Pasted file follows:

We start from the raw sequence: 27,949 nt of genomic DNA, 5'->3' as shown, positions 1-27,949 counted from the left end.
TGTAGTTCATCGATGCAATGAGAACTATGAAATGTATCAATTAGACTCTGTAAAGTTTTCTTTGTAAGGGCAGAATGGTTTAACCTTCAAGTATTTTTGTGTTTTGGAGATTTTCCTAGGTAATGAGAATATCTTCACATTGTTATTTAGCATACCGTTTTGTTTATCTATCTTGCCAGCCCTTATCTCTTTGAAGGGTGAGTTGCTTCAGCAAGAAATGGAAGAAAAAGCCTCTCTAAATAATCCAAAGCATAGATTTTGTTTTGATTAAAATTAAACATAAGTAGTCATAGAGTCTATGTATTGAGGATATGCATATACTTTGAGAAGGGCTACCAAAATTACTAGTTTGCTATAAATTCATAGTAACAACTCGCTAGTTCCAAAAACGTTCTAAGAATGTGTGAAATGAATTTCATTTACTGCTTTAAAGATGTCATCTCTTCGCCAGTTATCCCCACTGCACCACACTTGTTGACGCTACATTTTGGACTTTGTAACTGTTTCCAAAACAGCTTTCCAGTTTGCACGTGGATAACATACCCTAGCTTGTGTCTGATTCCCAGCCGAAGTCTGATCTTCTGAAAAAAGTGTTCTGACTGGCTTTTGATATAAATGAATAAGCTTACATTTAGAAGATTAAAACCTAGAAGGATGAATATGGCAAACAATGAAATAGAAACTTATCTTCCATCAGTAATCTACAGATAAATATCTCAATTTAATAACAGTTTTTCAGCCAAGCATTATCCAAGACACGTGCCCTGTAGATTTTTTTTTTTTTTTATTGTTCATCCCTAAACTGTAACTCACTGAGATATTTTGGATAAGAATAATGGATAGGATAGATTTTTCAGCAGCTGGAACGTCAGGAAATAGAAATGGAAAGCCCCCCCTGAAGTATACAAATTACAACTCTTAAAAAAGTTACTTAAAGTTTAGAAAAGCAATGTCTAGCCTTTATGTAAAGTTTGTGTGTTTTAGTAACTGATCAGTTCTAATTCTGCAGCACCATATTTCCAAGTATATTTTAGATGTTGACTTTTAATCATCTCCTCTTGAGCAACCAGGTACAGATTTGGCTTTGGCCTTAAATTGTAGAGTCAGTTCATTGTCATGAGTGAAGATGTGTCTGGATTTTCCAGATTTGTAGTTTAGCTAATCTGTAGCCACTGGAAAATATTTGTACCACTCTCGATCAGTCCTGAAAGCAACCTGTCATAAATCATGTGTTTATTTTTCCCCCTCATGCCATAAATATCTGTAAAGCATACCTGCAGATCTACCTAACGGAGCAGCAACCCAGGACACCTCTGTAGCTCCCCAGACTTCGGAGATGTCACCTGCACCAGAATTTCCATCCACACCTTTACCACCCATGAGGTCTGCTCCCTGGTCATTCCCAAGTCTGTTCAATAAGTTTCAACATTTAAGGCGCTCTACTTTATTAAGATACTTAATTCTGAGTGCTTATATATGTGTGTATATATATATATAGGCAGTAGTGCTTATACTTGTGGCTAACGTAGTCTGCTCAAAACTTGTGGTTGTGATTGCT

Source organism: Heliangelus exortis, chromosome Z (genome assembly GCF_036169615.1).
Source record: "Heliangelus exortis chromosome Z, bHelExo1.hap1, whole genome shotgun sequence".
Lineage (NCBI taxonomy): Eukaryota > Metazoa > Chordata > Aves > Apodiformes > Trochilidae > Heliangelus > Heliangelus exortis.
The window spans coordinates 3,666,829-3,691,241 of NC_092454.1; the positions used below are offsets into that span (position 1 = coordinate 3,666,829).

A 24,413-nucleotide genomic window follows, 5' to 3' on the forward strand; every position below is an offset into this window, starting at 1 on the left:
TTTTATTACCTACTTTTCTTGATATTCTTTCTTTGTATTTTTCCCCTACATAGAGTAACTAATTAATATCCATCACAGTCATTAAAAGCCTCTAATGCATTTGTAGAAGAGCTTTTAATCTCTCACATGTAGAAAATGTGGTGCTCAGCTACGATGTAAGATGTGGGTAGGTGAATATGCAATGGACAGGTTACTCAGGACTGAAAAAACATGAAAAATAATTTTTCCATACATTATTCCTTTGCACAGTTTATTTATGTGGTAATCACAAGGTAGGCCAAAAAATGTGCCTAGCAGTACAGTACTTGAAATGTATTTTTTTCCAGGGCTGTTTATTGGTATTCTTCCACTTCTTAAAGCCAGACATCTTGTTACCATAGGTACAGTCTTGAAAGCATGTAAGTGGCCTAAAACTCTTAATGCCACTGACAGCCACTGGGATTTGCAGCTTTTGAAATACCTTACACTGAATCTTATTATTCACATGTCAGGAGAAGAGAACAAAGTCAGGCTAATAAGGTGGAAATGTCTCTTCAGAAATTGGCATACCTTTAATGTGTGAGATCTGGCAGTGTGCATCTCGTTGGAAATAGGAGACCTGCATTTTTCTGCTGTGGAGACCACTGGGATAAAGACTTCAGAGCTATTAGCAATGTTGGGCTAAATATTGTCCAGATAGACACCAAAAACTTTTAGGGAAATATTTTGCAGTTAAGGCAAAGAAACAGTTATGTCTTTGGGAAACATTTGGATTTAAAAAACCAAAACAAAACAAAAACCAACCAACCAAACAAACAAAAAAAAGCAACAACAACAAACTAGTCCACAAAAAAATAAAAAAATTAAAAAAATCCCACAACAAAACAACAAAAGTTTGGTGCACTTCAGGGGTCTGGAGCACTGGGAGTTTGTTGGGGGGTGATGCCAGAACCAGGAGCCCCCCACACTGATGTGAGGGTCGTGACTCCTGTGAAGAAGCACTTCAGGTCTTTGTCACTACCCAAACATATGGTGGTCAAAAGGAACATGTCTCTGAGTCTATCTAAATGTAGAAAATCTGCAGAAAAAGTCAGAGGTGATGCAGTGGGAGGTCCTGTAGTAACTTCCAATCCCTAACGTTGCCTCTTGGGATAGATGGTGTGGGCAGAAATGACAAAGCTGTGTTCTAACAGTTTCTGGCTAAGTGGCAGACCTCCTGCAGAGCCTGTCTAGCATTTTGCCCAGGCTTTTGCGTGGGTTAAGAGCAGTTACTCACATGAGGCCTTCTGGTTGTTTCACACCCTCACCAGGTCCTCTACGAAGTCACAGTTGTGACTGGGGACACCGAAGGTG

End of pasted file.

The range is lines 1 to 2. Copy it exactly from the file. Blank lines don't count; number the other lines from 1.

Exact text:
We start from the raw sequence: 27,949 nt of genomic DNA, 5'->3' as shown, positions 1-27,949 counted from the left end.
TGTAGTTCATCGATGCAATGAGAACTATGAAATGTATCAATTAGACTCTGTAAAGTTTTCTTTGTAAGGGCAGAATGGTTTAACCTTCAAGTATTTTTGTGTTTTGGAGATTTTCCTAGGTAATGAGAATATCTTCACATTGTTATTTAGCATACCGTTTTGTTTATCTATCTTGCCAGCCCTTATCTCTTTGAAGGGTGAGTTGCTTCAGCAAGAAATGGAAGAAAAAGCCTCTCTAAATAATCCAAAGCATAGATTTTGTTTTGATTAAAATTAAACATAAGTAGTCATAGAGTCTATGTATTGAGGATATGCATATACTTTGAGAAGGGCTACCAAAATTACTAGTTTGCTATAAATTCATAGTAACAACTCGCTAGTTCCAAAAACGTTCTAAGAATGTGTGAAATGAATTTCATTTACTGCTTTAAAGATGTCATCTCTTCGCCAGTTATCCCCACTGCACCACACTTGTTGACGCTACATTTTGGACTTTGTAACTGTTTCCAAAACAGCTTTCCAGTTTGCACGTGGATAACATACCCTAGCTTGTGTCTGATTCCCAGCCGAAGTCTGATCTTCTGAAAAAAGTGTTCTGACTGGCTTTTGATATAAATGAATAAGCTTACATTTAGAAGATTAAAACCTAGAAGGATGAATATGGCAAACAATGAAATAGAAACTTATCTTCCATCAGTAATCTACAGATAAATATCTCAATTTAATAACAGTTTTTCAGCCAAGCATTATCCAAGACACGTGCCCTGTAGATTTTTTTTTTTTTTTATTGTTCATCCCTAAACTGTAACTCACTGAGATATTTTGGATAAGAATAATGGATAGGATAGATTTTTCAGCAGCTGGAACGTCAGGAAATAGAAATGGAAAGCCCCCCCTGAAGTATACAAATTACAACTCTTAAAAAAGTTACTTAAAGTTTAGAAAAGCAATGTCTAGCCTTTATGTAAAGTTTGTGTGTTTTAGTAACTGATCAGTTCTAATTCTGCAGCACCATATTTCCAAGTATATTTTAGATGTTGACTTTTAATCATCTCCTCTTGAGCAACCAGGTACAGATTTGGCTTTGGCCTTAAATTGTAGAGTCAGTTCATTGTCATGAGTGAAGATGTGTCTGGATTTTCCAGATTTGTAGTTTAGCTAATCTGTAGCCACTGGAAAATATTTGTACCACTCTCGATCAGTCCTGAAAGCAACCTGTCATAAATCATGTGTTTATTTTTCCCCCTCATGCCATAAATATCTGTAAAGCATACCTGCAGATCTACCTAACGGAGCAGCAACCCAGGACACCTCTGTAGCTCCCCAGACTTCGGAGATGTCACCTGCACCAGAATTTCCATCCACACCTTTACCACCCATGAGGTCTGCTCCCTGGTCATTCCCAAGTCTGTTCAATAAGTTTCAACATTTAAGGCGCTCTACTTTATTAAGATACTTAATTCTGAGTGCTTATATATGTGTGTATATATATATATAGGCAGTAGTGCTTATACTTGTGGCTAACGTAGTCTGCTCAAAACTTGTGGTTGTGATTGCT